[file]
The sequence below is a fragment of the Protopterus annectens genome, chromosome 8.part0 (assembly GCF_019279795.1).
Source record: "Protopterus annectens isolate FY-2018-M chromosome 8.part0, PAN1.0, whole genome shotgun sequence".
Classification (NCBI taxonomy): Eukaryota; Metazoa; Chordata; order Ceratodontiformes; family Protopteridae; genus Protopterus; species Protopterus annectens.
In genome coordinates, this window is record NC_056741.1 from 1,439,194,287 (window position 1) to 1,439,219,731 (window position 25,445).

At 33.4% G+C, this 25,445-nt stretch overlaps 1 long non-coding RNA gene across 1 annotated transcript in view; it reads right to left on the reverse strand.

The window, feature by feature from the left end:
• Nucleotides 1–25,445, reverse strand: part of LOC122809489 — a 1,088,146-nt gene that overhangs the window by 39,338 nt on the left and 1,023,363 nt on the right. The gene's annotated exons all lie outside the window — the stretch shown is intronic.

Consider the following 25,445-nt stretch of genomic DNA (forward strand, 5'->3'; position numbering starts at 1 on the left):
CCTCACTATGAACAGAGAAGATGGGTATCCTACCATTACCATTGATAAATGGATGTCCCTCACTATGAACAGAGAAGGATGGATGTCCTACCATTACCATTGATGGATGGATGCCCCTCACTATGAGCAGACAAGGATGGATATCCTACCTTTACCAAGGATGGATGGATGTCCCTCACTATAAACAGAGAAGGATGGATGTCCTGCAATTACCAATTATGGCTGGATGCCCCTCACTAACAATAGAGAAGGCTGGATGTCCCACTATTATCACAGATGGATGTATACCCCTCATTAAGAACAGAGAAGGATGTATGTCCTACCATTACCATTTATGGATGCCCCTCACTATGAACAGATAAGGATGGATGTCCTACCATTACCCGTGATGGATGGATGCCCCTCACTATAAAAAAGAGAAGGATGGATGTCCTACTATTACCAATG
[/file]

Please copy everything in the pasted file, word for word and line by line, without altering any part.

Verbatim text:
The sequence below is a fragment of the Protopterus annectens genome, chromosome 8.part0 (assembly GCF_019279795.1).
Source record: "Protopterus annectens isolate FY-2018-M chromosome 8.part0, PAN1.0, whole genome shotgun sequence".
Classification (NCBI taxonomy): Eukaryota; Metazoa; Chordata; order Ceratodontiformes; family Protopteridae; genus Protopterus; species Protopterus annectens.
In genome coordinates, this window is record NC_056741.1 from 1,439,194,287 (window position 1) to 1,439,219,731 (window position 25,445).

At 33.4% G+C, this 25,445-nt stretch overlaps 1 long non-coding RNA gene across 1 annotated transcript in view; it reads right to left on the reverse strand.

The window, feature by feature from the left end:
• Nucleotides 1–25,445, reverse strand: part of LOC122809489 — a 1,088,146-nt gene that overhangs the window by 39,338 nt on the left and 1,023,363 nt on the right. The gene's annotated exons all lie outside the window — the stretch shown is intronic.

Consider the following 25,445-nt stretch of genomic DNA (forward strand, 5'->3'; position numbering starts at 1 on the left):
CCTCACTATGAACAGAGAAGATGGGTATCCTACCATTACCATTGATAAATGGATGTCCCTCACTATGAACAGAGAAGGATGGATGTCCTACCATTACCATTGATGGATGGATGCCCCTCACTATGAGCAGACAAGGATGGATATCCTACCTTTACCAAGGATGGATGGATGTCCCTCACTATAAACAGAGAAGGATGGATGTCCTGCAATTACCAATTATGGCTGGATGCCCCTCACTAACAATAGAGAAGGCTGGATGTCCCACTATTATCACAGATGGATGTATACCCCTCATTAAGAACAGAGAAGGATGTATGTCCTACCATTACCATTTATGGATGCCCCTCACTATGAACAGATAAGGATGGATGTCCTACCATTACCCGTGATGGATGGATGCCCCTCACTATAAAAAAGAGAAGGATGGATGTCCTACTATTACCAATG